Welcome to the next installment in our 2021 Pride Month Series! Each day in the month of June, we will be highlighting a different member of the LGBTQ+ community who we think is a great example of representation and dynamic characterization. We will focus on fictional characters, celebrities, and activists alike — the positive voices within the LGBTQ+ community and in mainstream media.
Derry Girls, in my professional opinion, is one of if not the funniest television shows of all time. Set in the 90s during the very un-funny times of conflict called “The Troubles” in Northern Ireland, the show follows five friends and the sometimes unbelievably ridiculous shenanigans they get up to. The group consists of Erin, the “main” character, her cousin Orla, who’s a bit odd, Clare, who’s a bit neurotic, foul-mouthed Michelle, and James, Michelle’s cousin who happens to be both the only boy and the worst thing a person can possibly be: English. The five deal with typical teenage stuff like proms and crushes, but also the very real political realities of bombs and violence that were a part of growing up in Derry not too long ago. And at the end of season one, the five deal with something that may seem commonplace but definitely didn’t then – a lesbian in their midst.
When the rest of their high school’s magazine’s editorial staff quits, Erin enlists the squad to help her come up with something to publish. Only problem is, their ideas are quite awful. She decides to go through the story submissions and choose one to pass off as their own. Erin goes through the box and finds one titled, “Suffocation: The Secret Life of a Gay Teenager.” It’s anonymous and causes great intrigue. Sister Michael, who functions as the principal, forbids them from publishing it. So the group decides to publish it anyway as an act of rebellion parading under the guise of allyship.
The next morning as they distribute their illegal magazine, the story is all anyone can talk about. Everyone is desperate to know who wrote it. James tells Michelle that he thinks if she ever does reveal herself, she’ll be a celebrity. True to character, Michelle takes this as an opportunity to get the students’ attention and announce herself as the lesbian. It’s pretty obvious that she’s lying, and the crowd groans and goes back to ignoring her. Everyone except Clare, who seems more anxious than usual. She pulls Erin aside and tells her she knows it’s not Michelle, to which Erin scoffs because of course she knows she isn’t. But then she clarifies, “No, Erin, I’m the wee lesbian!” And Erin … doesn’t take it well. She assumes Clare has a crush on her, to which she assures her she’s not her type. She says to “go back in” as Clare says she’s coming out, and even says she’s going to be sick, and Clare walks away crushed.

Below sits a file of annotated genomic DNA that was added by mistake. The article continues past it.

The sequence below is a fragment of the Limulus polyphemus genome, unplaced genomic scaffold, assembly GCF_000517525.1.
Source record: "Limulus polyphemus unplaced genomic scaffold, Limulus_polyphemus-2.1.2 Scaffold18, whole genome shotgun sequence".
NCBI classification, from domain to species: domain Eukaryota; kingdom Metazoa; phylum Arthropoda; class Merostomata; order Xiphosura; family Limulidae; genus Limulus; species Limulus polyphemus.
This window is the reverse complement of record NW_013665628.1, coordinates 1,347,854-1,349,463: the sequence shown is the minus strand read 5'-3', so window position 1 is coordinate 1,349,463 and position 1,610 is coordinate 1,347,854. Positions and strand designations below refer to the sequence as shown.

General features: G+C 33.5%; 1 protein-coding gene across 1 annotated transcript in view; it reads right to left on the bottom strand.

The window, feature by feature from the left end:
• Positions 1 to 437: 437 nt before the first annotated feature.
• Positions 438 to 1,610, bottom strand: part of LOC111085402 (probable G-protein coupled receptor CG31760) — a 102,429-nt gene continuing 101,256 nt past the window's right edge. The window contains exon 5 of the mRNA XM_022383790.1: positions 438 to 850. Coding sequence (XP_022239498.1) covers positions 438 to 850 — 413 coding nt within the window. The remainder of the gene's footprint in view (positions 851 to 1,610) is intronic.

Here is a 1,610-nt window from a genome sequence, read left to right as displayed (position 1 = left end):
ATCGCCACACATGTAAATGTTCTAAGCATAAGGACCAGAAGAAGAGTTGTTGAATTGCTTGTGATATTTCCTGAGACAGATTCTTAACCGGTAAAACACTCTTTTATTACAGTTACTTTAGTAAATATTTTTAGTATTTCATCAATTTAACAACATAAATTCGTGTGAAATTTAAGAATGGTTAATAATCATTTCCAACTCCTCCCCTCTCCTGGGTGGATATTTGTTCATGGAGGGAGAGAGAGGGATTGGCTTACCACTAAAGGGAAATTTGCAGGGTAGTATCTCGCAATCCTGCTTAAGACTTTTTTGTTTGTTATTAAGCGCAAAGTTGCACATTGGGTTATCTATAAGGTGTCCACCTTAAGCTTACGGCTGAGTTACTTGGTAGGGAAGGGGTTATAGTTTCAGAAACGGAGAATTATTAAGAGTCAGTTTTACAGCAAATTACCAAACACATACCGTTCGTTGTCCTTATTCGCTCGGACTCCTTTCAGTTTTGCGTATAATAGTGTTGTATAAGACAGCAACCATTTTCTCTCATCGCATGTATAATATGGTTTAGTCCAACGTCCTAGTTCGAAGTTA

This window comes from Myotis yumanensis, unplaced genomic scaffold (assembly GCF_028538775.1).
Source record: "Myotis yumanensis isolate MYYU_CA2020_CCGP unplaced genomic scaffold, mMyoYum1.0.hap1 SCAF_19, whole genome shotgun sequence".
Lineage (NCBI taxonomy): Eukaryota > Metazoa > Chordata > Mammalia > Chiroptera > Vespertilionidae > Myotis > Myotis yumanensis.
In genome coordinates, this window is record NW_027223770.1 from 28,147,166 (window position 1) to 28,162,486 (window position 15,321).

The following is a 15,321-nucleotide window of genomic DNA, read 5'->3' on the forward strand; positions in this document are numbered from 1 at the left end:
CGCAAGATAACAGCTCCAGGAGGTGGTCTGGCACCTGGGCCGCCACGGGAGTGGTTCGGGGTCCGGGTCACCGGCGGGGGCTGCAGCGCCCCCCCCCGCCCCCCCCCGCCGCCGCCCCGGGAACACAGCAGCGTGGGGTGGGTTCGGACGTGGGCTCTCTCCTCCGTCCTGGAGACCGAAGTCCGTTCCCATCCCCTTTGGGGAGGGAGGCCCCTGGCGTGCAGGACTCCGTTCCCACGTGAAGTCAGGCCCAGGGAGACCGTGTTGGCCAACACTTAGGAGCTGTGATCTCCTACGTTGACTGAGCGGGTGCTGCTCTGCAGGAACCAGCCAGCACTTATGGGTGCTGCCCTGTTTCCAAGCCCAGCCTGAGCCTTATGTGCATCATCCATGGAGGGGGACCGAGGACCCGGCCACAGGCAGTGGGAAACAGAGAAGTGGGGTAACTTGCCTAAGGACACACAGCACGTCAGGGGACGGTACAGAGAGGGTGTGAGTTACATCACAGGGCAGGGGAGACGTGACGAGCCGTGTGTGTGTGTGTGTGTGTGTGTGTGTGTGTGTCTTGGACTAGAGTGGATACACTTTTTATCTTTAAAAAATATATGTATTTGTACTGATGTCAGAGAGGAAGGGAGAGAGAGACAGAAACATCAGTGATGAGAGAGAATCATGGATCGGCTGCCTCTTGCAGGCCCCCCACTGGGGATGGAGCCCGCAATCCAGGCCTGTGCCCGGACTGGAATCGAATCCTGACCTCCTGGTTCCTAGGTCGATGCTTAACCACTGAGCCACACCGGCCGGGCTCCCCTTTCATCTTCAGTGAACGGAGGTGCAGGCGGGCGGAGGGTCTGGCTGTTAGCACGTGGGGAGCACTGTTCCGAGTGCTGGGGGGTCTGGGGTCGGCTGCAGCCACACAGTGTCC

By the end of the episode, Clare and Erin, and Michelle and James, make amends and come together to support Orla, who is being mocked by her classmates for just doing what she loves. They realize no matter if it’s sexuality or individuality, it’s easier to be one’s self with friends by their side.
What I love about this is that it’s not a typical coming out story. It doesn’t go perfectly, but it’s also not another coming out rejection story that’s focused on queer pain. It has both serious and funny moments, which Derry Girls does best. It’s important and meaningful, but also just not that big of a deal. Clare isn’t any different after coming out, but she does have a little more depth and adds to queer representation on television, which is awesome.
Throughout Season 2, Clare’s sexuality isn’t mentioned very often. That being said, it’s a BBC show so the whole season is only six episodes, so it’s possible with a longer season they would have delved into it more. Clare hasn’t had any love interests yet, and to be fair none of the other characters have either. But that doesn’t mean it’s completely ignored. Throughout Season 2, all five members of the squad wear rainbow pins both on their school uniforms and “regular” clothes. I didn’t even notice this detail until my second time watching the show because there’s no scene where the friends make the decision to wear them – their allyship is just a given. It’s a subtle but consistent choice that affirms the group is proud to show their support for Clare no matter what, but at the same time, again, it’s no big deal, it’s just a normal part of their routine and outfit choices. This detail was a great way to add something almost unnoticeable while still being clear that even if Clare doesn’t talk about her identity in an episode, the themes of Pride and acceptance are always a part of this show.
When it came to telling a coming out story, Derry Girls found itself torn between two times — the less accepting Derry of the 90s and present day when gay marriage is legal and, though not everywhere, being LBGTQ+ is more widely accepted. The showrunner Lisa McGee addressed this, and said she made the choice to reflect today’s attitudes despite the setting. She chose to put the emphasis on the potential real-world impact, and I absolutely think that was the right call.
Derry Girls has been picked up for a third season, but due to Covid-19 there is no current timeline or release date. When it does come, I certainly hope Clare gets to explore this aspect of her identity even more. Regardless, Clare is a great example of lesbian representation in a way that’s both subtle and impactful, both funny and earnest, the dichotomy at the heart of Derry Girls.
Stream Derry Girls on Netflix.